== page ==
Flash Dash!

Horse racing event, Tokyo. CC2.0 photo by Tsutomu Takasu.

Horse racing event, Tokyo. CC2.0 photo by Tsutomu Takasu

Welcome to our second Flash Dash contest! The parameters are short and easy:

* One prompt [[SEE BELOW FOR PROMPT]]
* Word count: anything up to 500 words
* Time limit: 30 minutes (starting when this posts at 10 am Washington, DC time). At 10:30am THE DOOR SLAMS SHUT!
* Where/how: add your story as a comment to this post
* Judge: Moi, Rebekah Postupak
* Normal Flash! Friday guidelines regarding content apply

Today’s prizes:

* $25 cash/gift card (winner’s choice, via PayPal or Amazon) AND a brand new, color-changing Flash! Friday logo coffee mug

NOW HERE’S YOUR PROMPT.

BEGIN your story with the following sentence:

He shouldn’t have sounded the gong.

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140 thoughts on “Flash Dash!

  1. he shouldn’t have sounded the gum calm gong. he should have sounded something else because voice recognition doesn’t recognize gong unless you e9 c8 enunciate say things carefully. return writing on the phone is hard enough. backspace without having to deal with swype and voice recognition when you are writing in the middle of a traffic detail.

    it could have been something other than are gone really? then a gong. it would have been more appropriate if he had sounded his horn or just yelled really loudly because voice recognition recognizes yelled, horn, sound. gong on the other hand takes 27 tries to get bright sigh right.

    I hope he has a really nice day even with the GaN… Sigh… Gong.

  2. Tamara Shoemaker
    @TamaraShoemaker
    Word Count: 250

    Morph

    He shouldn’t have sounded the gong.

    When his peers laughed at him, pointed fingers and spit words behind closed hands, he should have looked away. When the teacher ignored the pandemonium, excused the lanced insults, turned a blind eye to the threats, he should have gone to someone else.

    Instead, he sounded the gong. He flung the words back that would lacerate the opposition, his newly-formed talons digging into the heels of his claws as he grasped his courage and faced them down. He watched their judgmental gazes and shuddered on the edge of bravery.

    When the first punch came, he was unprepared. It blindsided him, coming from beyond his peripheral vision, slamming into his temple. He threw his arm in a wild arc, but his knuckles only connected with cold, unforgiving air. Fingernails raked his cheek, shouts and shrieks and screams twisted his hearing, and blindly, he stumbled backward and fled, his legs a blur of motion.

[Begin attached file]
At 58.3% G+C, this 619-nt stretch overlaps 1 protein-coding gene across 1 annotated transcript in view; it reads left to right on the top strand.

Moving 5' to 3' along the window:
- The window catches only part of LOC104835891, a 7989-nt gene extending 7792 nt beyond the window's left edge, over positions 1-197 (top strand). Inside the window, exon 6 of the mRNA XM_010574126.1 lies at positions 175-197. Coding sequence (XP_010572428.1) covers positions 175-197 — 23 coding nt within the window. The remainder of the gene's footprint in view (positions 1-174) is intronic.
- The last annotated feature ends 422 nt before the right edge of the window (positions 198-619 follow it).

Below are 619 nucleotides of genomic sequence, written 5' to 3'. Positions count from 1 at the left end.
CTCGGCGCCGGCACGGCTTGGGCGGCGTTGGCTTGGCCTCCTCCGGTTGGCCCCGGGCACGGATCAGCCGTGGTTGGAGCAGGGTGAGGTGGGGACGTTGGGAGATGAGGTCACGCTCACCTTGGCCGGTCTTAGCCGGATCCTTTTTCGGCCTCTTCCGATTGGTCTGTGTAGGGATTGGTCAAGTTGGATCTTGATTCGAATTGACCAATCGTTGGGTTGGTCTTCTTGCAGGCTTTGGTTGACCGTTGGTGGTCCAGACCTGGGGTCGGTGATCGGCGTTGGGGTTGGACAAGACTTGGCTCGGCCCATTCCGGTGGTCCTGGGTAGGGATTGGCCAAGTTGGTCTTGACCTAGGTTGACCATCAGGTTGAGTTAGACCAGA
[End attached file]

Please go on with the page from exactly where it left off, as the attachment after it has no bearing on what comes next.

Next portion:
Dropping onto all fours, he picked up the speed, racing away from the judgment, hurling himself into obscurity. He didn’t stop until he collapsed, sobbing, onto his own bed. Tears traced down a cheek that was more scaly today than it was yesterday. In the mirror across the room, wafts of smoke hazed the air, curling in wistful tendrils toward the ceiling.

    The judgment of his peers rang in his armor-crusted ears. They had whispered, but he had shouted. Tomorrow, he would roast them in fire.

    He shouldn’t have sounded that gong.

  3. Alarm
    @lizhedgecock
    278 words approx
    He shouldn’t have sounded the gong. The dull whump of stick against metal reverberated up to the high ceiling and made the window frames rattle.
    ‘Reuben!’ hissed his mum. ‘Put it down, quick!’ Her voice had gone from anger to anxiety in a split section, as they heard quick official footsteps.
    Reuben shoved the stick behind a ceremonial shield and hoped for the best.
    When the museum official reached them he, too, wasn’t angry. He was waving his arms, but panic was spreading across his face.
    ‘It was here, wasn’t it? The sound came from here!’
    Reuben nodded, bright red and close to tears. He expected the full hairdryer treatment.
    ‘RUN!’ The man pulled a bright silver whistle from his pocket and an earsplitting shriek rang out. The alarm bell was almost like an echo. But the third sound was entirely unexpected.
    A trumpet.
    Not a brass instrument. The trumpet of an enraged African elephant. It was followed by the sound of breaking glass, and a roar.
    They bolted down the corridor, ran for the fire exit, and slammed it shut behind them. They could feel the impact as the elephant charged the door, but while it shook the frame, the fire door was too strong for the animal.
    The official took out a large handkerchief, of a kind rarely seen, and mopped his brow.
    ‘What was that?’ exclaimed Reuben’s mum, sliding down the wall and coming to rest on the pavement. A tourist took a picture of her.
    The official leaned down and hissed ‘You woke up Africa.’
    But there was no time for him to say more, as a spear pierced the door behind him.

  4. Katie Morford
    @KLMorford
    175 words

    He shouldn’t have sounded the gong.

    Judging by the piercing glares, the resonate clang was enough to throw off their chi. Whatever that was. But really, they shouldn’t put a gong in a yoga classroom if they didn’t want people ringing it. Creating the right atmosphere and setting the tone. He choked back a chuckle at his own joke.

    More glares.

    You owe me. Mouthing the words at his sister, who was twisting herself into a pretzel on the mat across from him, didn’t carry sufficient vehemence. He contented himself with a scathing glare.

    “Put your right ankle behind your head and your left ankle under your bum. Hands together in front of you. Now reeelaaxxx.”

    Or something like that. He copied the instructor’s contortions and grimaced. Not even homemade fried chicken was worth this torture.

    “Pie, too.” He whispered.

    His sister rolled her eyes.

    “And I get my own gong to ring at Christmas.”

    “Fine.” She stretched, huffing hair out of her face. “You big baby.”

    He smirked. “And brownies for my birthday.”

    “Deal.”

  5. The Third Wish
    @hollygeely
    218 words

    He shouldn’t have sounded the gong.

    Michael should have known something strange would happen. He hadn’t believed in magic when he began this journey, but he’d seen all manner of strange things since then. He had been assured of the existence of ghosts only three nights ago in his cabin, when things had moved of their own accord.